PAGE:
Why not buy a brand new lens and help Pentax rise?
To the OP: the suggestions you received about cameras are good, but disregard all notions about buying old lenses. Buy best possible new lenses you can, preferably of Pentax design, because you will get amazing quality. Any of the DA Limiteds is a great choice, and DA20-40 is excellent all-round lens that far surpasses any kit lens. Get K70, DA20-40, then some good semi-telephoto in the future, say DA70/2.4 and resist buying old lenses.
Save on camera body, but that difference put in lenses. Pentax needs buyers of new lenses, and your purchase will help Pentax team deliver more. Don't worry, you will never regret buying a good Pentax lens.
Because the OP is on a budget. The OP stated at the beginning of this thread that they do not want a flip screen so uluru why are you suggesting they get a K-70?

No where did I say only get old lenses and it is rather ignorant to suggest to disregard the old lenses.
09-04-2016, 05:19 PM   #25
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K-3II (24 mp) or K-5IIS (16 mp), K-3II for most detail and more developed AF. Both take excellent images and are nicely styled/featured.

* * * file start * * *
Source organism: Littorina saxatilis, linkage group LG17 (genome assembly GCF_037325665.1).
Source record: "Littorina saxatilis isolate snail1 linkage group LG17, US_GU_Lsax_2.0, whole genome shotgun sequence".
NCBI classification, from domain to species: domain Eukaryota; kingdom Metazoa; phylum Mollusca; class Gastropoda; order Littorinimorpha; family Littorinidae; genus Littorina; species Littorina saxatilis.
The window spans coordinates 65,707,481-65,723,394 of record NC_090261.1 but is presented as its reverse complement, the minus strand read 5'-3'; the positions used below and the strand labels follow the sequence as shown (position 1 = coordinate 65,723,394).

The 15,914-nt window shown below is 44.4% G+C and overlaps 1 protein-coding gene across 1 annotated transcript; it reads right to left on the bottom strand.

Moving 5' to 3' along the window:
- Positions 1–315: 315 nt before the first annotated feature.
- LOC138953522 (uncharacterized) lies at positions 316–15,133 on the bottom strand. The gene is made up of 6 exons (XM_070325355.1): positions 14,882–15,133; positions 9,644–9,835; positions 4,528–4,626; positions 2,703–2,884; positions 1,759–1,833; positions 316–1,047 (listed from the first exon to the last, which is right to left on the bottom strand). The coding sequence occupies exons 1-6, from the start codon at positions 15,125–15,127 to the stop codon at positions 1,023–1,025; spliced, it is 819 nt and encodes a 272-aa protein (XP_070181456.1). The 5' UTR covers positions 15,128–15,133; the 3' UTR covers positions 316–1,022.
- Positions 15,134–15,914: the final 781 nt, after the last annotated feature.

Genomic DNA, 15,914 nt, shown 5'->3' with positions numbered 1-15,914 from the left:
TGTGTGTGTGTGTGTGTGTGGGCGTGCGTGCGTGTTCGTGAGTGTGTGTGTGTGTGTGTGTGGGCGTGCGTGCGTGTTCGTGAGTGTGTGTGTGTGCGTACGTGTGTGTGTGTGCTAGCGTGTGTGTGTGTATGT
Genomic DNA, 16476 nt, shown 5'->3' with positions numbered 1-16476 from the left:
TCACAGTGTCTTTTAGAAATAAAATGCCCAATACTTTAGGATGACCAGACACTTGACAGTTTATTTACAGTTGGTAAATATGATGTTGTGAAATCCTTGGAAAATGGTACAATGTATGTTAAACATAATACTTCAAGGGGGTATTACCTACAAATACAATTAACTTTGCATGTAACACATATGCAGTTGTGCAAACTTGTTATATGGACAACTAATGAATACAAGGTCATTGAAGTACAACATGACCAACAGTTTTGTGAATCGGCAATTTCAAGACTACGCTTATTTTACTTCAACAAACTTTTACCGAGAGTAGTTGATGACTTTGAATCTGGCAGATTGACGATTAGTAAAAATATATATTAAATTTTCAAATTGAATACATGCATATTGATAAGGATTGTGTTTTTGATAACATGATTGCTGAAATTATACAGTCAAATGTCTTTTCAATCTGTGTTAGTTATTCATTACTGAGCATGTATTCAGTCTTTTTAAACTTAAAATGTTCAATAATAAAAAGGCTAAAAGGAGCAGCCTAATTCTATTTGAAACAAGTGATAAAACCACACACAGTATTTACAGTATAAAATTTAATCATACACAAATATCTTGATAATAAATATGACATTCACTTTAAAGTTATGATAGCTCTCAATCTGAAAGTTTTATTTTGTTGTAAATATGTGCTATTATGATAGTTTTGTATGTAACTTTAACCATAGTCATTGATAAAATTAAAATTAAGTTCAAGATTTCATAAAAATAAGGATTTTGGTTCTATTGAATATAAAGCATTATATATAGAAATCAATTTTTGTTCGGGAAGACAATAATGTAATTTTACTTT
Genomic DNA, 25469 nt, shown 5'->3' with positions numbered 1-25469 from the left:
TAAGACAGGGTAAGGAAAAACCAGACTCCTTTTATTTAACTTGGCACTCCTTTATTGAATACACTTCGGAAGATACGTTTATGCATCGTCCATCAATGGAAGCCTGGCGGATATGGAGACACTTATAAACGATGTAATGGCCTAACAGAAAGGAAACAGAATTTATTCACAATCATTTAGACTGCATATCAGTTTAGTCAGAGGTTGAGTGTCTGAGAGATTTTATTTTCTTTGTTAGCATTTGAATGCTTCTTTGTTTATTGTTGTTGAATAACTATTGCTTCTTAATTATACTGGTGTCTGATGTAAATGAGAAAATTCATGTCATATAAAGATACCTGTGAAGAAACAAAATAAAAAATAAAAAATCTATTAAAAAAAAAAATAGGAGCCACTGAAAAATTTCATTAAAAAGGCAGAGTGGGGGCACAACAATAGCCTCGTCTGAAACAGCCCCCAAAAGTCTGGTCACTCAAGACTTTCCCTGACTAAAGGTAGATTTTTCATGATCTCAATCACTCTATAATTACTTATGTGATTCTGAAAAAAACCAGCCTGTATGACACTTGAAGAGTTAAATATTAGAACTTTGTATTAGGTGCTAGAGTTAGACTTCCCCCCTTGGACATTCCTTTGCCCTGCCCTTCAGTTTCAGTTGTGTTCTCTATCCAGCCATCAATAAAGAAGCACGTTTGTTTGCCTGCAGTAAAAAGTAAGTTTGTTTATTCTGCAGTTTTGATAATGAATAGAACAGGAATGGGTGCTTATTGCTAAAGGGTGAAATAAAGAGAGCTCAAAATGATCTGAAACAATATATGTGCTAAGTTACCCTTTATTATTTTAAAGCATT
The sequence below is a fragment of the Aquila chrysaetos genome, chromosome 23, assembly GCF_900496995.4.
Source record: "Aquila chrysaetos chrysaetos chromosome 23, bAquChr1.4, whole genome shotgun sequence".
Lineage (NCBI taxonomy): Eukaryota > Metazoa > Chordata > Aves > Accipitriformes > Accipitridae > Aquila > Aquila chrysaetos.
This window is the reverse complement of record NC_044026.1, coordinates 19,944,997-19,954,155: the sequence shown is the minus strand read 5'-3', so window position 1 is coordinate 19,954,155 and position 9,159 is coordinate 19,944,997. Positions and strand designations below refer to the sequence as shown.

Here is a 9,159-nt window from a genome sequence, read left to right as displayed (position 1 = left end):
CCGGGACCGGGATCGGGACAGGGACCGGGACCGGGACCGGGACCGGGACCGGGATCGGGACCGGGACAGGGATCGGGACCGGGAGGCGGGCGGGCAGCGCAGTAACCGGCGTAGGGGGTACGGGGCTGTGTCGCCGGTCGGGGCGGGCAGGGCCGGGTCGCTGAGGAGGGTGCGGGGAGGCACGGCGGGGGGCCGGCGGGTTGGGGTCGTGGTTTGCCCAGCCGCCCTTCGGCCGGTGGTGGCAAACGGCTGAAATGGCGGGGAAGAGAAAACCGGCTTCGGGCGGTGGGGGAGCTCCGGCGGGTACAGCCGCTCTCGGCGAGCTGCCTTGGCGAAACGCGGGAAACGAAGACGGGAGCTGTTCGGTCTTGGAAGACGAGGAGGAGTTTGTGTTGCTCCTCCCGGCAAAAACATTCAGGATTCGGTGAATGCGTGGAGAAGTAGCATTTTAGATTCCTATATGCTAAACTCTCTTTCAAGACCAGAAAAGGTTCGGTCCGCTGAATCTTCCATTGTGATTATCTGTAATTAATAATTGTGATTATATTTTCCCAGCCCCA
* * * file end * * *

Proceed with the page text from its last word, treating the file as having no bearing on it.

09-04-2016, 05:25 PM - 5 Likes   #26
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I figure that I might as well add a few comments....
  • Autofocus - Canon and Nikon undoubtedly have the best fastest autofocus and tracking. Pentax's autofocus is a tad bit slower, but it does lock accurately. The autofocus has been under constant improvement for quite a while. In its latest version in the K1 - it's said to lock very fast, and it tracking has been criticized as not as good as with C&N. However, there are a number of threads showing the AF locking on speeding dirt bikes just fine. The reviewers always have to find something to harshly criticize with Pentax. Here is an article from a German magazine that did an analysis of Pentax's AF system. The bottom line was that it was a bit slower, but more accurate in terms of lock. Also, Pentax has two types of AF - screw drive and AF motors. All Pentax bodies support both systems. Also, Pentax has two types of AF lock - phase detection and contrast detection and all CMOS sensor bodies support both. Phase detection is done via a separate sensor in the body and is done via the viewfinder, while Contrast Detection is done on the sensor and is used with liveview.
  • Shake Reduction - SR is one of the items that drew me to stay with Pentax when switching to digital 10 years ago. I have gone from the K100D, K20, K5 and now with the K5IIs, there has been no problems - it just works and works well. It works on all the lenses. There have been really no SR problems reported over the years. If you don't want it - just turn it off. Any camera brand is going to setup the discussion in terms that what they offer or have is the best. Fuji is unable to fit image stabilization into their body. Sony, Olympus and Pentax have it and it is well proven.